Ironically, if White had not boycotted training camp over a contract dispute, the starting job might have been his weeks ago, since the Redskins made the deal with Tampa Bay in part to boost its secondary strength against the run. But when Washington started off slowly, and its defense was having considerable problems stopping the rush, White was too far behind in adapting to his new team's formations to be of any immediate help. He stayed on the bench and opponents stayed on the ground with great success.

But whenever he has played, he has been impressive. He is adept at wiping out blockers along the line of scrimmage by simply running into the interference as hard as he can. And even though he has a reputation for lacking good pass catching hands, he made two difficult interceptions in the Cardinal game, his most extended appearance of the season.

Now Pardee talks of freeing him from much of his special teams work, so he will remain fresh for his plays on defense. "We want him ready if we start him or give him a lot more playing time.

"He came into camp late and that put him behind a lot, but after he got into real good shape, he's improved. He's just a tough player, a good special teams player too.

"We found we can use him against two tight ends because of the way he handles the run. He's added some toughness and improved our defense against the run. But Lavender is playing the best ball of his life.We're just looking for ways to get Jeris in more and give everyone else time too."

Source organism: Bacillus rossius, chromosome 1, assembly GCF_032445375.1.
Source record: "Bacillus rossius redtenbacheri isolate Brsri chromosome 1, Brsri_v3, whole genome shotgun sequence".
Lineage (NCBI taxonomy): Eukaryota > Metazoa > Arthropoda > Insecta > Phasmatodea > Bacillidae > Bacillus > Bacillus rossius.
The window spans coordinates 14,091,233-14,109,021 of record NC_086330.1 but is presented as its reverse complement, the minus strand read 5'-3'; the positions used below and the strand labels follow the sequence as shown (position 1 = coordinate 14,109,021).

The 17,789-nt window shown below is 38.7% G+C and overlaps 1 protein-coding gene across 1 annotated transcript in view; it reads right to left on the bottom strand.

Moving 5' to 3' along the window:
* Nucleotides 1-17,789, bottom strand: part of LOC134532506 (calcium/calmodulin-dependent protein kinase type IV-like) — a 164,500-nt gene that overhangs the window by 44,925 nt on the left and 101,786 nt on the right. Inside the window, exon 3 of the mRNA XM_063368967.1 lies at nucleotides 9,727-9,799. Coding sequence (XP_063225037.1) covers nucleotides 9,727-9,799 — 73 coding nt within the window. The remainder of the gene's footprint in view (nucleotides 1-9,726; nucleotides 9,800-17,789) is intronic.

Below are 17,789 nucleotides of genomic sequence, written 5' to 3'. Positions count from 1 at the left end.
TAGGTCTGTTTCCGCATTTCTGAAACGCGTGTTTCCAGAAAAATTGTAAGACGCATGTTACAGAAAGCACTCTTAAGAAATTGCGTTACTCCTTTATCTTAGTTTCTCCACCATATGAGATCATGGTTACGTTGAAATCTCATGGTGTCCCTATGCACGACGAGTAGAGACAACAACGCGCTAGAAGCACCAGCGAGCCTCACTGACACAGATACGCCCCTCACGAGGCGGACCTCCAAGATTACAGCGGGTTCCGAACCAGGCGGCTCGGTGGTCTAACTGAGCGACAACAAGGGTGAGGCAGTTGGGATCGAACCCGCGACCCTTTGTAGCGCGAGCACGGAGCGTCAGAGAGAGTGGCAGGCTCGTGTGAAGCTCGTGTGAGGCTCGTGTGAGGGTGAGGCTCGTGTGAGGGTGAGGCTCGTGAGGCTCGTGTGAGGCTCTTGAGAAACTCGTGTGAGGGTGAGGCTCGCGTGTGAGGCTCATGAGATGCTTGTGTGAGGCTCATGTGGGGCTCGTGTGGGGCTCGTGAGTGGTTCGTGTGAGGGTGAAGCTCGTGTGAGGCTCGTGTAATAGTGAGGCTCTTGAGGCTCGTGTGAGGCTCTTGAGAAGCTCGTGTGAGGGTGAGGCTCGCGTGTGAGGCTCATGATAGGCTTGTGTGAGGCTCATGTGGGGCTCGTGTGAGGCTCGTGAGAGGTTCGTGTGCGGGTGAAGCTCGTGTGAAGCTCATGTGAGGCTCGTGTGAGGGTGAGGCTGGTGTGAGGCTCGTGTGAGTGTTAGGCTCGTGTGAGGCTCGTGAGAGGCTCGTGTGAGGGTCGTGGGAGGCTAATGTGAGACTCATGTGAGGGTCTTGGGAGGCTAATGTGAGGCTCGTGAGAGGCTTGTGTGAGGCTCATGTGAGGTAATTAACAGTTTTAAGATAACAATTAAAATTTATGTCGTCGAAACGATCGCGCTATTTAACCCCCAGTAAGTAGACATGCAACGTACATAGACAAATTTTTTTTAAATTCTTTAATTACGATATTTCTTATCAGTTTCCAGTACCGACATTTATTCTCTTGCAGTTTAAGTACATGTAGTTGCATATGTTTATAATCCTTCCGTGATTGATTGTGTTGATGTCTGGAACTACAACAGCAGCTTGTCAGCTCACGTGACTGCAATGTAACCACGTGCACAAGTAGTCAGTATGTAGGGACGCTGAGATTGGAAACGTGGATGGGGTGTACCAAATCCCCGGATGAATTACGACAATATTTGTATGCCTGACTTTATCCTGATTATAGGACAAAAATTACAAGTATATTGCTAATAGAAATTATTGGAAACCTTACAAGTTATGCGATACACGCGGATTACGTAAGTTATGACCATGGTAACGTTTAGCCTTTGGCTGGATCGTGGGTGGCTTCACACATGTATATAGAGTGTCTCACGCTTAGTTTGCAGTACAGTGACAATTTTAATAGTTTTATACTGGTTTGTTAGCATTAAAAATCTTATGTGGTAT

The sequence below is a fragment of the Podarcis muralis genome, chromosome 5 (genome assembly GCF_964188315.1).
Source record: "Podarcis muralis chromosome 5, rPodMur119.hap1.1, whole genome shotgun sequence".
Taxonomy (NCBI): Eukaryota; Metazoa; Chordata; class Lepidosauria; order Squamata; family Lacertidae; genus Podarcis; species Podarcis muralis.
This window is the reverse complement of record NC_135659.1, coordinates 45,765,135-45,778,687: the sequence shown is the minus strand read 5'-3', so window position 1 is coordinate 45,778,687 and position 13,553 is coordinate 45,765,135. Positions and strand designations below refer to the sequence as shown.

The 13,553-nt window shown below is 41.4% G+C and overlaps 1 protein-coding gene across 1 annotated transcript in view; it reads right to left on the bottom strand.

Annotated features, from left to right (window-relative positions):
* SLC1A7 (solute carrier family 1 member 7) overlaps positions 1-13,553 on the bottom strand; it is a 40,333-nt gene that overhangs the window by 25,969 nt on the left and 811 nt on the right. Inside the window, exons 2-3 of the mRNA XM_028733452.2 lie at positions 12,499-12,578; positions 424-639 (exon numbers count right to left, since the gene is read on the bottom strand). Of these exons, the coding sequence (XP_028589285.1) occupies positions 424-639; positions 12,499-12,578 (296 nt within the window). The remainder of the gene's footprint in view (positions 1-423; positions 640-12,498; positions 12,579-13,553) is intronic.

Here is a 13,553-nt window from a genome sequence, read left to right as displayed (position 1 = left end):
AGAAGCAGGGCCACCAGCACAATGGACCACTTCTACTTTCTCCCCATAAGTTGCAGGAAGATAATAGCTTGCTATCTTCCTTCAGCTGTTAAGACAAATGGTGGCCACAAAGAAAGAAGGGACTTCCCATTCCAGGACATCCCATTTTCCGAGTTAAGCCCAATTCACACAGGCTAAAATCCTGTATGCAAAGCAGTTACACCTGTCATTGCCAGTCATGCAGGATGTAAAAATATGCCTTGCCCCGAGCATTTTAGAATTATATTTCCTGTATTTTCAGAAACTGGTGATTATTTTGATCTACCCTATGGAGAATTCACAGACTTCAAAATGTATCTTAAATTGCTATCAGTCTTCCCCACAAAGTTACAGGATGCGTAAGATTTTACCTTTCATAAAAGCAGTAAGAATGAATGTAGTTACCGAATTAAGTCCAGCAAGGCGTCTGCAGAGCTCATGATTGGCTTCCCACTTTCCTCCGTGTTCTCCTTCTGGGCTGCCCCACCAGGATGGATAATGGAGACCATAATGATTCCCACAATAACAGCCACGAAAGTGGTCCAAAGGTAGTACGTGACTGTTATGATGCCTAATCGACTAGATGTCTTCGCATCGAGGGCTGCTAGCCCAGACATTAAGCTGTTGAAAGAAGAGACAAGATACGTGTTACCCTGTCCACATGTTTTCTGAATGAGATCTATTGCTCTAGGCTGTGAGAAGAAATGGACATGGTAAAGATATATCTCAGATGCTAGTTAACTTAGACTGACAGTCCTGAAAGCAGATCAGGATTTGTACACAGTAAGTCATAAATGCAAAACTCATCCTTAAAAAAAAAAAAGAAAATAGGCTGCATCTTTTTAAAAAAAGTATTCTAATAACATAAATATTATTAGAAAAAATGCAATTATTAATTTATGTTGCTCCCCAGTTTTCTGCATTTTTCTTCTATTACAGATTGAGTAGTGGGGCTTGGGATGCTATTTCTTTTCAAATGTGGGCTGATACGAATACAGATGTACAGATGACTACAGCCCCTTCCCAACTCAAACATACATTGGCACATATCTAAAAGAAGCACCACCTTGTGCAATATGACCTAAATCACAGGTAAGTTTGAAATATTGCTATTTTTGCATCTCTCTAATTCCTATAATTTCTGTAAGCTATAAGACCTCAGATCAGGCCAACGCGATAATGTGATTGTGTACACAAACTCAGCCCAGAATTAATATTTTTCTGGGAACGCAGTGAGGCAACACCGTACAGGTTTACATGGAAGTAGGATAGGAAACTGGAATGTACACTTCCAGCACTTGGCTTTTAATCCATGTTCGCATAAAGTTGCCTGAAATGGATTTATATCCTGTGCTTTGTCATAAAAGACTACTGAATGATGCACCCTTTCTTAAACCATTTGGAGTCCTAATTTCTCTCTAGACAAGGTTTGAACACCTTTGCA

White isn't accustomed to playing a reserve role. He was a starter last season on the NFL's top-ranked defense and was considered one of Tampa's best players.

But Coach John McKay wanted no part of White's contract demands, and he became available. Those same demands kept him out of the Redskin camp before he signed on the eve of the club's final exhibition game.

"I don't regret making the trade for Jeris," Beathard said, "although I thought we wouldn't have as much problem signing him. He's a quality player. He's going to give us a lot of good years. It's just a shame he started off like he did, but you have to do what you think is right."

Center Bob Kuziel, who has a badly sprained right wrist, practiced yesterday and did some snapping. "It felt pretty good," he said. "It will get better as the week goes on. I know I can play Sunday" . . . Pardee said the Redskins activated wide receiver Ken Harrison to fill Ray Waddy's roster spot. Harrison will be used mainly on special teams, but the ex-49er adds speed to the Washington receiving corps. He is a veteran who was obtained through waivers by Beathard last spring. Harrison had to clear waivers this time before the Redskins could activate him. . . Pardee was concerned about defensive end Coy Bacon, who is sidelined by a bad knee. Pardee did not seem optimistic about Bacon's availability for the New Orleans game Sunday, but he said he felt tackle Terry Hermeling could play. . . Snapper Jeff Bostic has back spasms and missed yesterday's workout to stay in traction. "But he should be back Thursday," Pardee said.